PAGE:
Consumer adjustment to a change in price:
Law of demand – price and quantity are inversely related…what happens whenprice changes?
Substitution effect: Buy more (less) of a good when price falls (rises) relative to price of other good
Income effect: Can buy more (less) of all goods when price falls (rises)
Increases real income
PriceElasticity of Demand
Indicates how responsive consumers are to variation in price
When price increases, buy more…but how much more?
Percent change in quantity divided by percent change in price
Similar to miles per hour (100 mi in 2 hours…50 mph)
# is how much more (less) you buy when price falls (rises) $1
NOT slope!
Take absolute value because it is almost always negative
Examples: % ∆ Q = -40%, % ∆ P = 25%....ε = 1.6
% ∆ Q = 5%, % ∆ P = 25%....ε = 0.2
Elasticity: Comparing the % ∆ Q to the % ∆ P…for a 1% price change, how much does quantity demanded change?
Relatively elastic: ε...

...TASK 1
Consider the following equation:
MRSXY < PX/PY
where
MRS = marginal rate of substitution
x and y are two goods
P = price
< = is less than
{draw:frame}
The graph above shown us the indifference curve budget line diagram which explaining the equation MRSXY < P X / PY. There are two ways to measure the consumer preferences or what the consumer wants. The first one is by trying to put a ‘value’ on the satisfaction a consumer obtains from consuming a ‘unit’ of a good. Consumers are assumed to be able measure utility in terms of a ‘util’. However, we cannot find the total utility by using this method. So we can use another way which is by ranking the product. We can say that the consumer is preferred good Y compared to good X. the indifference curve is a curve that shows consumption bundles that give the consumer the same level of satisfaction. So this means that the consumer is satisfied at any point if the indifference curves above. The slope of the indifference curves are downward sloping. For example, the consumer will satisfy when he buys 3 good X and 4 good Y. The meaning of the term budget constraint is what the consumer can afford to buy. The income of the consumer will determine how much he can buy in the market. So, the budget line in the graph above is showing how much good X and Y that the consumer affords to buy. If the slope of the budget line is higher, this means that the consumer afford to buy...

...Priceelasticity of demand (PED) is a measure of how much the quantity demanded changes when there is a change in the price of the product.
It can be calculated using the formula:
PED= Percentage change in Qd of the product/ Percentage change in price of the product.
When determining the priceelasticity of demand, there are many possible outcomes which range from zero to infinity. If the PED value is between zero and one, then elasticity is said to be “Inelastic”, meaning there would be less response or change in quantity demanded when there is a change in the price of a product. On the other hand, if the PED value is between 1 and infinity, then elasticity is said to be “elastic”, which means that the quantity demanded will fall significantly when the price of the product is raised.
There are many different determinants of priceelasticity of demand. The first determinant is the number and closeness of substitutes. We can say that the demand of a product would be more elastic if there are more substitutes. It would also be more elastic if the substitutes are closer and more available to the consumers. Another determinant of priceelasticity of demand is the necessity of the product and how widely the...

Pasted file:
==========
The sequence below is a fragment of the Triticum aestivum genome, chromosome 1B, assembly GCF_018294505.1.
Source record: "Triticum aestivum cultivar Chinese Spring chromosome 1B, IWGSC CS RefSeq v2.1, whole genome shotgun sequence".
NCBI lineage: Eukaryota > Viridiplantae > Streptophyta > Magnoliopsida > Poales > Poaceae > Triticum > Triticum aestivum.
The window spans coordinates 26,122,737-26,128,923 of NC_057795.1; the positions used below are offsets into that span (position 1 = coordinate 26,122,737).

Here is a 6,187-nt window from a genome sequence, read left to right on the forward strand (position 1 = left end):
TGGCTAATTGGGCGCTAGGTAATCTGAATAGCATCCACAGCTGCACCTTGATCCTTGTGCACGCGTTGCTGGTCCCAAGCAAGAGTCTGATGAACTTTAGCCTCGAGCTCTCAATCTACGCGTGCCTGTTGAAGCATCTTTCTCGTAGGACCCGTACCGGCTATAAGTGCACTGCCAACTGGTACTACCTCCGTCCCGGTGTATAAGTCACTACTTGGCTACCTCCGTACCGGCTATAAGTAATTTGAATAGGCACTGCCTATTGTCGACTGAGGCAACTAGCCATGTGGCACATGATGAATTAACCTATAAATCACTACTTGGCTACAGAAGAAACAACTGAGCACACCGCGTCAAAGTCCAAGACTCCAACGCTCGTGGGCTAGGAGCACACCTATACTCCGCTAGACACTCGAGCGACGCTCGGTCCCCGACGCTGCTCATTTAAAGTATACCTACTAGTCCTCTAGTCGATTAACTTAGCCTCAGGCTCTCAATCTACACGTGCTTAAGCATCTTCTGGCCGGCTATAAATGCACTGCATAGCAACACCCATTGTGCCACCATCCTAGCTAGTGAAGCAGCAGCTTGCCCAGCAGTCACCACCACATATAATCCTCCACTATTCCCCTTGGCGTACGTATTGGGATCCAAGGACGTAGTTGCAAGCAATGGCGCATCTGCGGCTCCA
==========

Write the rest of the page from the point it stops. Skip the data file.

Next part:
...Technical Problem 10 Chapter 6
10. Use the figure below to answer the following questions:
a. Calculate priceelasticity at point S using the method E=ΔQ × P
ΔP Q
E=ΔQ P+ 90 100
ΔP × Q= −300× 60 =−0.5
b. Calculate priceelasticity at point S using the method E=P
P−A
E=P × 100 = 100 =−0.5
P−A 100−300 −200
c. Compare the elasticities in parts a and b. Are they equal? Should they be equal?
The values of E in parts a and b are equal, as they should be, because the two methods are mathematically equivalent formulas for computing priceelasticity.
d. Calculate priceelasticity at point R.
E= P × 400 = 400 = −1. 33
P−A 400−700 −300
e. Which method did you use to compute E in part d, E=ΔQ × P or E= P ? Why?
ΔP Q P−A
At point R, Q is not given, and ΔQ/ΔP cannot be computed. Thus E = P is the only method to use at point R. P−A
Technical Problem 2 Chapter 7
2. The estimated market demand for good X is
Qˆ = 70 – 3.5P – 0.6M + 4PZ
where Qˆ is the estimated number of units of good X demanded, P is the price of the good, M is income, and PZ is the price of related good Z. (All parameter estimates are statistically significant at the 1 percent level.)
a. Is X...

...Assignment 2
PriceElasticity Of DemandPriceElasticity of Demand is the quantitative measure of consumer behavior whereby there is indication of response of quantity demanded for a product or service to change in price of the good or service ( Mankiw,2007). The PriceElasticity of Demand is calculated using either the point method or the midpoint method.
The Point Method
PriceElasticity of Demand = Percentage change of Quantity Demanded
Percentage change of Price
The Midpoint Method
PriceElasticity of Demand = (Q2 ' Q1) \ [ (Q2 + Q1)/2]
(P2 ' P1) \ [ (P2 + P1)/2]
Were:
Q1= initial Quantity Demanded
Q2 = new Quantity Demanded
P1=Initial Price
P2= new Price
(Source : Mankiw 2007)
A good or service can either be elastic, inelastic or unit elastic. When the priceelasticity of demand of a commodity is elastic this is when the quantity demanded of a good or service responds significantly to the increase or decrease in price. Therefore after calculation the answer is greater than one making it elastic which means that increase in price decreases...